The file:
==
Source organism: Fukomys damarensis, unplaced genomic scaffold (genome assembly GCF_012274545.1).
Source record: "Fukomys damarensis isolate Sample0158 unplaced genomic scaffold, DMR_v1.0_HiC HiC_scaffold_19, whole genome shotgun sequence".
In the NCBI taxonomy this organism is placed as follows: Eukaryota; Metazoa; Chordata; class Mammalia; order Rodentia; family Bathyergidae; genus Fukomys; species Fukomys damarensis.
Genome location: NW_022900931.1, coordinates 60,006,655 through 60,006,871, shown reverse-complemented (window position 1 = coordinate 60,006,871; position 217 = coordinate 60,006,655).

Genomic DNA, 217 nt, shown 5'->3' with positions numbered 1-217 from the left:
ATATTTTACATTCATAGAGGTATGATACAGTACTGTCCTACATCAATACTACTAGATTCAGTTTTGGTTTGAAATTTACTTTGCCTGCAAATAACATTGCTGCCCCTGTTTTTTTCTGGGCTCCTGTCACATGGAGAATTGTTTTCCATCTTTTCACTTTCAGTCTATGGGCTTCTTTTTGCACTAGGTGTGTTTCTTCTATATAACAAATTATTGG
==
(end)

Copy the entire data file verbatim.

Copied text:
Source organism: Fukomys damarensis, unplaced genomic scaffold (genome assembly GCF_012274545.1).
Source record: "Fukomys damarensis isolate Sample0158 unplaced genomic scaffold, DMR_v1.0_HiC HiC_scaffold_19, whole genome shotgun sequence".
In the NCBI taxonomy this organism is placed as follows: Eukaryota; Metazoa; Chordata; class Mammalia; order Rodentia; family Bathyergidae; genus Fukomys; species Fukomys damarensis.
Genome location: NW_022900931.1, coordinates 60,006,655 through 60,006,871, shown reverse-complemented (window position 1 = coordinate 60,006,871; position 217 = coordinate 60,006,655).

Genomic DNA, 217 nt, shown 5'->3' with positions numbered 1-217 from the left:
ATATTTTACATTCATAGAGGTATGATACAGTACTGTCCTACATCAATACTACTAGATTCAGTTTTGGTTTGAAATTTACTTTGCCTGCAAATAACATTGCTGCCCCTGTTTTTTTCTGGGCTCCTGTCACATGGAGAATTGTTTTCCATCTTTTCACTTTCAGTCTATGGGCTTCTTTTTGCACTAGGTGTGTTTCTTCTATATAACAAATTATTGG